The renaissance of Santa Clara Pueblo’s Black Mesa Golf Club has nearly come to fruition, and everyone associated with the golf course is excited about its bright future.
Opened in 2002, Black Mesa quickly became widely known as not only one of the top courses in Northern New Mexico, but the entire state.
The course, with its iconic sandstone ridges, winding arroyos and atmosphere isolated from the public, was consistently ranked inside the top five in Golf Digest Magazine’s “Best Golf Courses in New Mexico,” and at times held the No. 1 position.
Golf Digest released its 2019-20 rankings on its website in June, and again, Black Mesa cracked the top five, holding steady right at the fifth spot. The ranking was a one-spot improvement from sixth place in the 2017-18 rankings.
The return to being in the conversation of New Mexico’s finest courses has taken a few years to complete after the course’s water supply infrastructure faltered in 2014, causing a flood to wash out the delivery pipes, leaving the course with a minuscule water supply.
In return, Black Mesa’s condition declined and its ranking continued to fall on Golf Digest and other media outlets’ lists of top courses in the state.
“Golfers know Golf Digest and they know they can trust their rankings,” Black Mesa Director of Golf Laurie Meredith said. “When Golf Digest says these are the top golf courses you can play in the state, people just Google, ‘Top golf courses in the state,’ and we want to pop up.”
Aside from holding a high ranking from Golf Digest, Black Mesa has also been named in the “100 Best Modern” by Golf Week, “Top 100 You Can Play” by Golf Magazine and “Top 10 Most Spectacular in the World” by Links Magazine.
While the majority of the golf course was affected from the water shortage, the fairways did not suffer to the extent of the rough. The greens were kept alive with the limited amounts of water available.
Fast forward to 2019, and the condition of Black Mesa has nearly fully recovered. Dry or dead patches are still noticeable in minor areas in the fairway rough and around some greens, but the fairways are in near-perfect condition.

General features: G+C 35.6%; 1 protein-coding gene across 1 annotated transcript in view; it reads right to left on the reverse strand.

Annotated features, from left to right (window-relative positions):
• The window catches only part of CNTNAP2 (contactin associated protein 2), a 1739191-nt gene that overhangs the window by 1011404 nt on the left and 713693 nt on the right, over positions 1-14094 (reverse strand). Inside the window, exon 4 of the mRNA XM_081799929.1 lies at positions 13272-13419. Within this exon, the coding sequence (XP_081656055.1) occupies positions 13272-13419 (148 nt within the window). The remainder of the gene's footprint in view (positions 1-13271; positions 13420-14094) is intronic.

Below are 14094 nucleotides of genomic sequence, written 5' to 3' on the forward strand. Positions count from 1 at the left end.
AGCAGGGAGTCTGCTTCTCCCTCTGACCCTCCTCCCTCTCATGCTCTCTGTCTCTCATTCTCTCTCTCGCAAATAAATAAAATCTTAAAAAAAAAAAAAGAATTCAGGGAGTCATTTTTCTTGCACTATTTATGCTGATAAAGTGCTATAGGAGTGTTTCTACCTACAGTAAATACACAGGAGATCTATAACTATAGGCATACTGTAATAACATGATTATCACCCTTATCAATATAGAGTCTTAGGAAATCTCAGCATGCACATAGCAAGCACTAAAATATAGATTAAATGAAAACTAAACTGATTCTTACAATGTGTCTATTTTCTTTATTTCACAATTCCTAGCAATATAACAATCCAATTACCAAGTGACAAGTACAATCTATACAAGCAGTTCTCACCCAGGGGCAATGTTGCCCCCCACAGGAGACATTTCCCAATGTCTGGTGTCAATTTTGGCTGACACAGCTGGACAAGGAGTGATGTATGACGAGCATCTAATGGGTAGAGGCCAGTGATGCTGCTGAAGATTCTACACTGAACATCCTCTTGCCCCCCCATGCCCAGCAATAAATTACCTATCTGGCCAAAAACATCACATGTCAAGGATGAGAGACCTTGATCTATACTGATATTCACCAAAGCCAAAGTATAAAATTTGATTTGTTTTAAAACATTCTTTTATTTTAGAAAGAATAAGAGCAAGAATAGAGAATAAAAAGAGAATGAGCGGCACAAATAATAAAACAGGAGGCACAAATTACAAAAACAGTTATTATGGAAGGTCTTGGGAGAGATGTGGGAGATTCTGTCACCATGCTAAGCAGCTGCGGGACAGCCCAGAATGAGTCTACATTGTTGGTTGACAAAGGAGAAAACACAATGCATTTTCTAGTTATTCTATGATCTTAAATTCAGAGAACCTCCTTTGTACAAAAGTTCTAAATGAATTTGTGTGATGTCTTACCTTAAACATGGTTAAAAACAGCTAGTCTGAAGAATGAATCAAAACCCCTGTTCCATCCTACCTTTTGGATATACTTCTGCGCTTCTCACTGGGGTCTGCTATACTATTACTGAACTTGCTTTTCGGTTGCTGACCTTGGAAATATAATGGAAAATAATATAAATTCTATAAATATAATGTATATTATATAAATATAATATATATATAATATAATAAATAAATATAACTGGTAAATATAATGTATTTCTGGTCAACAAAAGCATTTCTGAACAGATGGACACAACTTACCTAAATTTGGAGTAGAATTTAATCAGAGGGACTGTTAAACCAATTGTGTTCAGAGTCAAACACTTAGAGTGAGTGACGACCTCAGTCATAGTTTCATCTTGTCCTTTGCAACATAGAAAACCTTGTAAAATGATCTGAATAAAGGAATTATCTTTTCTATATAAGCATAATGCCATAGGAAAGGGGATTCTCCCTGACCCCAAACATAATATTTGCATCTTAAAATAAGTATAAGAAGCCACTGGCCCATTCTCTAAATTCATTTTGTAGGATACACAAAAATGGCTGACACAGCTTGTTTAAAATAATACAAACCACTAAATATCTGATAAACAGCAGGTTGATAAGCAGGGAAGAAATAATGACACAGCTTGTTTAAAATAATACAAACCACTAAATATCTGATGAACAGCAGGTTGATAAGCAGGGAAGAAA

“The entire team has done a great job bringing the course back,” Santa Clara Development Corporation Chief Operating Officer Brian Zanazanian said. “We need to thank our superintendent (Aaron Sunderlin) and the entire grounds keeping team for the return to pristine conditions of the course.”
With a $75 out-of-state and a $59 in-state rate for 18 holes with a cart, golfers’ dollars in New Mexico might be best spent at Black Mesa.
In comparison, Paa-Ko Ridge Golf Club in Sandia Park — ranked No. 1 on Golf Digest’s latest New Mexico rankings — has a rate of $200 per player.
“We’re at the point where we think we have a product that is unique,” Zanazanian said. “We want to have people incorporate us into their vacation and tourism with our golf course. That’s one market we can penetrate: the tourist golfer.”
The design and obscure location of Black Mesa are two aspects that make it a such a viable destination for New Mexico golfers and tourists coming to Santa Fe, or even Albuquerque.
What tourists might not be used to is the unique routing of the course, which continually keeps golfers’ minds at ease and in nature. There is just a slight view of U.S. Highway 285 along a small stretch of the front nine.
“There are majestic views from all 18 holes on the course,” Zanazanian said. “At times, you are just in awe.”
Now that the beauty of the course has been restored, Black Mesa can focus again on just operating a successful golf course, and one that the local community can appreciate.
They have expanded their restaurant hours for the convenience of early morning tee times, as well as keeping the restaurant open six days a week, as compared to four days a week last year.
The course continues to stay community-oriented, as the Española Valley High School and Northern New Mexico College golf teams both practice there. The junior league program is also in its second year and continues to grow.
“In addition to having experienced golfers, we take pride in being involved in the community and one of the initiatives we are most proud of is the junior league program,” Zanazanian said. “Now in its second year, we are up to 123 participants, amongst the largest Native American junior programs in the country.”
Moving forward, the focus for Black Mesa will be to increase the number of tournaments it hosts and expand its market beyond just New Mexico and the southwest.
The course currently attends the Denver Golf Expo each year, but Zanazanian said the goal is to reach other markets around the country.
“Here at Black Mesa Golf Course, we are focused on a very bright future,” he said. “One of our initiatives moving forward is to extend our reach to golfers from all over the country. We feel as if we have a great opportunity to attract golfers from Dallas, Denver, Phoenix and Southern California.”
Black Mesa has also launched a brand-new, revamped website. All details about the course can be accessed at www.golfblackmesa.com.